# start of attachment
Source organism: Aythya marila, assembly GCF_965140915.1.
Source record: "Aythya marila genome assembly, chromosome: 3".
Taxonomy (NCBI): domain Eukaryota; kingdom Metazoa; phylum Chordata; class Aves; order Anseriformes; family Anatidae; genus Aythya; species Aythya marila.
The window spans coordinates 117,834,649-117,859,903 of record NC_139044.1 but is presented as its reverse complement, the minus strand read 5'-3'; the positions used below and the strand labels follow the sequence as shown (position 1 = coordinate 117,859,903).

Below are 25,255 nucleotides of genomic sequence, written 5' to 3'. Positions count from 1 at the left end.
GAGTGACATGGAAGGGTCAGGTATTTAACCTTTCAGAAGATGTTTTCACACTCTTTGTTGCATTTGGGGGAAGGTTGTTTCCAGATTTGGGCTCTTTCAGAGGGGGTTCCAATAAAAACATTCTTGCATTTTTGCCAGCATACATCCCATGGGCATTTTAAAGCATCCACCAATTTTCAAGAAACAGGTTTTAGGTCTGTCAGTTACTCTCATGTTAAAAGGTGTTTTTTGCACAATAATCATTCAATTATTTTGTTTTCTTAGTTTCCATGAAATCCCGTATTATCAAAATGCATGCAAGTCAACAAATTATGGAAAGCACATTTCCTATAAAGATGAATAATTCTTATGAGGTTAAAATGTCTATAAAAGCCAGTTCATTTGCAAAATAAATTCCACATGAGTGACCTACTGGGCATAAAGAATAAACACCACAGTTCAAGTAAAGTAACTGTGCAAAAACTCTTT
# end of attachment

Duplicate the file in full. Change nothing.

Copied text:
Source organism: Aythya marila, assembly GCF_965140915.1.
Source record: "Aythya marila genome assembly, chromosome: 3".
Taxonomy (NCBI): domain Eukaryota; kingdom Metazoa; phylum Chordata; class Aves; order Anseriformes; family Anatidae; genus Aythya; species Aythya marila.
The window spans coordinates 117,834,649-117,859,903 of record NC_139044.1 but is presented as its reverse complement, the minus strand read 5'-3'; the positions used below and the strand labels follow the sequence as shown (position 1 = coordinate 117,859,903).

Below are 25,255 nucleotides of genomic sequence, written 5' to 3'. Positions count from 1 at the left end.
GAGTGACATGGAAGGGTCAGGTATTTAACCTTTCAGAAGATGTTTTCACACTCTTTGTTGCATTTGGGGGAAGGTTGTTTCCAGATTTGGGCTCTTTCAGAGGGGGTTCCAATAAAAACATTCTTGCATTTTTGCCAGCATACATCCCATGGGCATTTTAAAGCATCCACCAATTTTCAAGAAACAGGTTTTAGGTCTGTCAGTTACTCTCATGTTAAAAGGTGTTTTTTGCACAATAATCATTCAATTATTTTGTTTTCTTAGTTTCCATGAAATCCCGTATTATCAAAATGCATGCAAGTCAACAAATTATGGAAAGCACATTTCCTATAAAGATGAATAATTCTTATGAGGTTAAAATGTCTATAAAAGCCAGTTCATTTGCAAAATAAATTCCACATGAGTGACCTACTGGGCATAAAGAATAAACACCACAGTTCAAGTAAAGTAACTGTGCAAAAACTCTTT